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Sunday, February 06, 2011

Tiger School

Does pressure and punishment make you work harder, perform better, reach higher?  It's not the most fun way to get things done, but stress encouragement and strict discipline has its place, especially if you believe Amy Chua. 
In case you haven't heard, Amy Chua is the author of Battle Hymn of the Tiger Mother, where she talks about some of her child-rearing practices.  Her two daughters were not allowed to have sleepovers or play dates, watch TV, or play computer games.  She forced them to play the musical instrument of her choice and spend loads of time practicing.  If they brought home any grade less than an A, they were insulted and punished - even for an A-minus.  

On one occasion, when her daughter was making mistakes playing the piano, Chua threatened her with no lunch, no dinner, and no birthday presents for the next two to four years.  Chua told her daughter she was 'lazy, cowardly, self-indulgent and pathetic." 
In another incident, she made her then 3 year old stand outdoors until she performed better at her first music lesson - in 20 degree weather.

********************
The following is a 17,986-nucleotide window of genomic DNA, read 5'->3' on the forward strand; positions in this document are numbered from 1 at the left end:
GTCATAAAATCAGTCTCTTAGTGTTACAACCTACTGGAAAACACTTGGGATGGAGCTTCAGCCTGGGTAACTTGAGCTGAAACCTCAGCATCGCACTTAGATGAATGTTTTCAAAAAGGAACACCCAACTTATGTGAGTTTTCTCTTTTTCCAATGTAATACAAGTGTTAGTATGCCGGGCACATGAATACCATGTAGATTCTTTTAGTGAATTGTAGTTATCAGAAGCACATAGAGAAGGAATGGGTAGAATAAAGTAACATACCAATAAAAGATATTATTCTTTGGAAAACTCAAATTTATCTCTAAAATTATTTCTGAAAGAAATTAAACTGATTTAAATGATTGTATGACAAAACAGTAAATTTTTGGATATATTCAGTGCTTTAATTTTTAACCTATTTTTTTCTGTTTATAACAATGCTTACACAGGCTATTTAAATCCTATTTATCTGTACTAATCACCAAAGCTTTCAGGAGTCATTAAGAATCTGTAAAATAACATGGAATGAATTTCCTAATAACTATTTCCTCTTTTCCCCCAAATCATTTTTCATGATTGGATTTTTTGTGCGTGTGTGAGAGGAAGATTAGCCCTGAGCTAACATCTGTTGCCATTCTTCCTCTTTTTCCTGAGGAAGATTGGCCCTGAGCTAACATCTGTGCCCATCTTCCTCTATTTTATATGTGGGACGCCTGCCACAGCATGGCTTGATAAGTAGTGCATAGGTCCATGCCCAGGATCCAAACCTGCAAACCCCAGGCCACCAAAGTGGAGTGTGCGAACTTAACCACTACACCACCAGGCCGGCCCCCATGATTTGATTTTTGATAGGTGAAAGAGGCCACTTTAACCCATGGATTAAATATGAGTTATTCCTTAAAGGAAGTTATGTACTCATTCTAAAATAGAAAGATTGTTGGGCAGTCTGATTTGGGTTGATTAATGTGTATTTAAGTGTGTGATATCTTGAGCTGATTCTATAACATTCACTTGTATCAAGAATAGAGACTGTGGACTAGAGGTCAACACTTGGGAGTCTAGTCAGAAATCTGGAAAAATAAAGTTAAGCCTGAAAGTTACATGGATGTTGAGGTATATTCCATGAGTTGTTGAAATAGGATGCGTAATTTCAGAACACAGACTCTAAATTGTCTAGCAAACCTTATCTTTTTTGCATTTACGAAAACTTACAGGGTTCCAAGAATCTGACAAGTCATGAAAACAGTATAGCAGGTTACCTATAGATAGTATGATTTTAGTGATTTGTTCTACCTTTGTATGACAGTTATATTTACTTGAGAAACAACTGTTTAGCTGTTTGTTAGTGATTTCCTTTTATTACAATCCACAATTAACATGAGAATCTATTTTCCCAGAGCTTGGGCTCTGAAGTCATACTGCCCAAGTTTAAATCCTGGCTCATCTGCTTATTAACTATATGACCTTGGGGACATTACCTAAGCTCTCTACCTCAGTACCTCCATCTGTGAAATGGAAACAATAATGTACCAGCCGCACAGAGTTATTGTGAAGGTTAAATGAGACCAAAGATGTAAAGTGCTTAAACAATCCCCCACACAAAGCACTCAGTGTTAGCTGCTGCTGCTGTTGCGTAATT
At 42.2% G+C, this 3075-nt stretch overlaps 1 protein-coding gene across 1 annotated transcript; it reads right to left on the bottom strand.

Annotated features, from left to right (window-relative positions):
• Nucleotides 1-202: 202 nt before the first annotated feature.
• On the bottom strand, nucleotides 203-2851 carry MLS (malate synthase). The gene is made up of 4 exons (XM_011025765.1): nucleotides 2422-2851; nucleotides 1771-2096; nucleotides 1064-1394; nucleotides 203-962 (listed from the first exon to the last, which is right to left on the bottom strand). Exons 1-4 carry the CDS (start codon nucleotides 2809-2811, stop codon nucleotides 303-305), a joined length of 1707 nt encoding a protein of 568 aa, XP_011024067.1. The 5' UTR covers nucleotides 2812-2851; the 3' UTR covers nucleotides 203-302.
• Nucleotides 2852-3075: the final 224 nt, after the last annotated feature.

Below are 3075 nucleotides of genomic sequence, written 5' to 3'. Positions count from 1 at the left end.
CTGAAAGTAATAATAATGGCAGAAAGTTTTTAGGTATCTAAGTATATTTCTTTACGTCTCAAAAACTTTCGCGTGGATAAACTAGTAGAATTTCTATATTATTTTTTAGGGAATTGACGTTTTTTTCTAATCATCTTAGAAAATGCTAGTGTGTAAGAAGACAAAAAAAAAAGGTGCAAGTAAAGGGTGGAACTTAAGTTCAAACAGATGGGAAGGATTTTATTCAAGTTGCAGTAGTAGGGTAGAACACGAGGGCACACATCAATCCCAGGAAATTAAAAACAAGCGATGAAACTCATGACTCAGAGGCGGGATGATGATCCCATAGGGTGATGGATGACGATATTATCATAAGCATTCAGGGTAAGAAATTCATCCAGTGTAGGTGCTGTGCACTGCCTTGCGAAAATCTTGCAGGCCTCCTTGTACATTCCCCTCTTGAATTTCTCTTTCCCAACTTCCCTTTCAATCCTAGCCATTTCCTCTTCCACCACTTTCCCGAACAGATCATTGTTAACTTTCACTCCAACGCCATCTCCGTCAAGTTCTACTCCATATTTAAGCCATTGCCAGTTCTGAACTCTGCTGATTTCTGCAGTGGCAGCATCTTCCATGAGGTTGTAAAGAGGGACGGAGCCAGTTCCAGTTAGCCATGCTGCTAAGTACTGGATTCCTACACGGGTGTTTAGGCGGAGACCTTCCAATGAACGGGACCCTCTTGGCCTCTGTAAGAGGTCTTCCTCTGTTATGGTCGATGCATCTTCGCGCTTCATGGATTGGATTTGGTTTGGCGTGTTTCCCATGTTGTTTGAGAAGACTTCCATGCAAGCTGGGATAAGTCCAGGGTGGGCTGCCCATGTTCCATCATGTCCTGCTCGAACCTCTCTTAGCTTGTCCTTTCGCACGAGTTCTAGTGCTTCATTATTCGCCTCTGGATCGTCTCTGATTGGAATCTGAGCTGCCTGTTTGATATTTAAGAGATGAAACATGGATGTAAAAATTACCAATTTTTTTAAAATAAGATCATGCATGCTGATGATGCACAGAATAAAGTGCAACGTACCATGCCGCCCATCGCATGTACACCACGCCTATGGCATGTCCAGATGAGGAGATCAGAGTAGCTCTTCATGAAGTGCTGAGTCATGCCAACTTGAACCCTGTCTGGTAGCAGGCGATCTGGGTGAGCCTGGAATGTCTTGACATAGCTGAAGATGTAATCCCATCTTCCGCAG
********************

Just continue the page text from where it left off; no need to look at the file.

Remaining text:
Chua's approach - which she says is not uncommon among Asian American parents - is aggressive, ambitious, some say abusive.  But it does yield results: one daughter has played piano at Carnegie Hall and Asian American students in general have a reputation for excelling at academic achievement and being a dominant presence in science and math careers.  However, this approach may not be as alien an approach as you may think. 
Chua's tiger techniques are already in play - in the arena of sports.  Coaches often have a reputation for an attitude of tough luck, buddy - if you can't tolerate the tough love and tough tactics that are a requirement to be on the team.
Challenging players, sometimes by insulting, threatening or punishing them is often the rule of the day.  To excel as an athlete one is charged with constant daily practice and forgoing hanging out with friends, watching TV, playing computer games.  The expectation is for the athlete to bring his A-game - anything less just won't cut it.  It's not enough simply to play a good game, you have to win it.
The result is that African Americans have a reputation for excelling at athletic achievement and being a dominant presence in professional sports. 
Chua calls herself a 'Tiger mother' because the tiger is a symbol of strength and power which inspires fear and respect.  
Only 50% of black students graduate from high school.
Is it time we also took a 'Tiger' approach to academics?
Blog it out:  Are we too lax in promoting academic achievement?


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